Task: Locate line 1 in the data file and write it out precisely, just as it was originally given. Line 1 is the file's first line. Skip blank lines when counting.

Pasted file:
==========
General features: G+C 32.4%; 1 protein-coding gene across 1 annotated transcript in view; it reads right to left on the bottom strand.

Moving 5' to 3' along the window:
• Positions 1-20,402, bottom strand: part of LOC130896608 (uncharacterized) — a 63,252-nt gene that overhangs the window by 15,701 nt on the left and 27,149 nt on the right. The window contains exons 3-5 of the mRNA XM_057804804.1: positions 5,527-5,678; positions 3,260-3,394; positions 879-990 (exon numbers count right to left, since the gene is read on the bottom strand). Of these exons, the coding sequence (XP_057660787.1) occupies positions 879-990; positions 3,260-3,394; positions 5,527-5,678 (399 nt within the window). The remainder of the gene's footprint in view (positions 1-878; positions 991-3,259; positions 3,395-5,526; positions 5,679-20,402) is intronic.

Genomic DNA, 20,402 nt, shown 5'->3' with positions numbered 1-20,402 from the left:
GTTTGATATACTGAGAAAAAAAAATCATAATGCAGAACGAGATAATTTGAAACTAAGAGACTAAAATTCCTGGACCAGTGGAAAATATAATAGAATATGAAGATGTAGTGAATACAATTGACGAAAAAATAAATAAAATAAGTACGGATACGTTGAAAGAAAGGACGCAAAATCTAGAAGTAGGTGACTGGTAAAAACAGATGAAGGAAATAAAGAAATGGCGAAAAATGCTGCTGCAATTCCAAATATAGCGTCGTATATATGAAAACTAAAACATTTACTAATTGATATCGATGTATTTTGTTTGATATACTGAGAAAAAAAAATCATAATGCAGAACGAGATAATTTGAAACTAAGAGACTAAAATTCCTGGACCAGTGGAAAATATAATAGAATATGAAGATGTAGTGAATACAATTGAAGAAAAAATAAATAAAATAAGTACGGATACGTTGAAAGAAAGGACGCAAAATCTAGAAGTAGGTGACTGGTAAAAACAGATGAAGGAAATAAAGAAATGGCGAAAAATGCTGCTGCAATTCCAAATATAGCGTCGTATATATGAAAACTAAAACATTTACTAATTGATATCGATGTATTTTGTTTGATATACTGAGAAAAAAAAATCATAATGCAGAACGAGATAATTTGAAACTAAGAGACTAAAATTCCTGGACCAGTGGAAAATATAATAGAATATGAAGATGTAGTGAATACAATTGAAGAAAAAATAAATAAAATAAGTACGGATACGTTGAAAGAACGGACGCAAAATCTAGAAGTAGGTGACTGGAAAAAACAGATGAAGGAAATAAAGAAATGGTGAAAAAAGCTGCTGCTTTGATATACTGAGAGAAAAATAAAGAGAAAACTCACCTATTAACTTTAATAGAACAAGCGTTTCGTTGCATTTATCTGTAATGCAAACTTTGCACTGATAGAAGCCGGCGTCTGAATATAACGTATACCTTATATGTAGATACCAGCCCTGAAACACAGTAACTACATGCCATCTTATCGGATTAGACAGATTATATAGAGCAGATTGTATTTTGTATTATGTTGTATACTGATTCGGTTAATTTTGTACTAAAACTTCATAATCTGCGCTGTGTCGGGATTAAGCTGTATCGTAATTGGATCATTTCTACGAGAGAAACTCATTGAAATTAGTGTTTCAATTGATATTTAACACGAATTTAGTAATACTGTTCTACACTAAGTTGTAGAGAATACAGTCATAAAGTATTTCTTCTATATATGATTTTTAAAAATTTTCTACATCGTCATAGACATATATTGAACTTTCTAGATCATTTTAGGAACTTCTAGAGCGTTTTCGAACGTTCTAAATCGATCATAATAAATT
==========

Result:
General features: G+C 32.4%; 1 protein-coding gene across 1 annotated transcript in view; it reads right to left on the bottom strand.